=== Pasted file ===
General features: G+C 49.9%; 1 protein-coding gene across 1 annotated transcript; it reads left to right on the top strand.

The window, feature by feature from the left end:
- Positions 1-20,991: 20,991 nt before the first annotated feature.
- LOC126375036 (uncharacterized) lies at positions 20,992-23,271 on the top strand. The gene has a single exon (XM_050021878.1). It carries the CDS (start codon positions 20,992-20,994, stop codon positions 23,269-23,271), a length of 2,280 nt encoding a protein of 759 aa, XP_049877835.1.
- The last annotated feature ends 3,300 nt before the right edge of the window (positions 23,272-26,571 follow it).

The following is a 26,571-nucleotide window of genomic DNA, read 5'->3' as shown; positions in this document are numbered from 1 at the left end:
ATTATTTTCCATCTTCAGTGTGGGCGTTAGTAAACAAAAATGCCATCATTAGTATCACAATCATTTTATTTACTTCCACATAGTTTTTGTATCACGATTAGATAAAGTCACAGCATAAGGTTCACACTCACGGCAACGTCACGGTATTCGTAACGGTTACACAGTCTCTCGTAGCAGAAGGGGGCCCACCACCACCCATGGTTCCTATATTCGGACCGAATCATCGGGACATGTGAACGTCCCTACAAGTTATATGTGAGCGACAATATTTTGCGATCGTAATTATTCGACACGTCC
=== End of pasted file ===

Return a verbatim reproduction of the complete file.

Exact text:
General features: G+C 49.9%; 1 protein-coding gene across 1 annotated transcript; it reads left to right on the top strand.

The window, feature by feature from the left end:
- Positions 1-20,991: 20,991 nt before the first annotated feature.
- LOC126375036 (uncharacterized) lies at positions 20,992-23,271 on the top strand. The gene has a single exon (XM_050021878.1). It carries the CDS (start codon positions 20,992-20,994, stop codon positions 23,269-23,271), a length of 2,280 nt encoding a protein of 759 aa, XP_049877835.1.
- The last annotated feature ends 3,300 nt before the right edge of the window (positions 23,272-26,571 follow it).

The following is a 26,571-nucleotide window of genomic DNA, read 5'->3' as shown; positions in this document are numbered from 1 at the left end:
ATTATTTTCCATCTTCAGTGTGGGCGTTAGTAAACAAAAATGCCATCATTAGTATCACAATCATTTTATTTACTTCCACATAGTTTTTGTATCACGATTAGATAAAGTCACAGCATAAGGTTCACACTCACGGCAACGTCACGGTATTCGTAACGGTTACACAGTCTCTCGTAGCAGAAGGGGGCCCACCACCACCCATGGTTCCTATATTCGGACCGAATCATCGGGACATGTGAACGTCCCTACAAGTTATATGTGAGCGACAATATTTTGCGATCGTAATTATTCGACACGTCC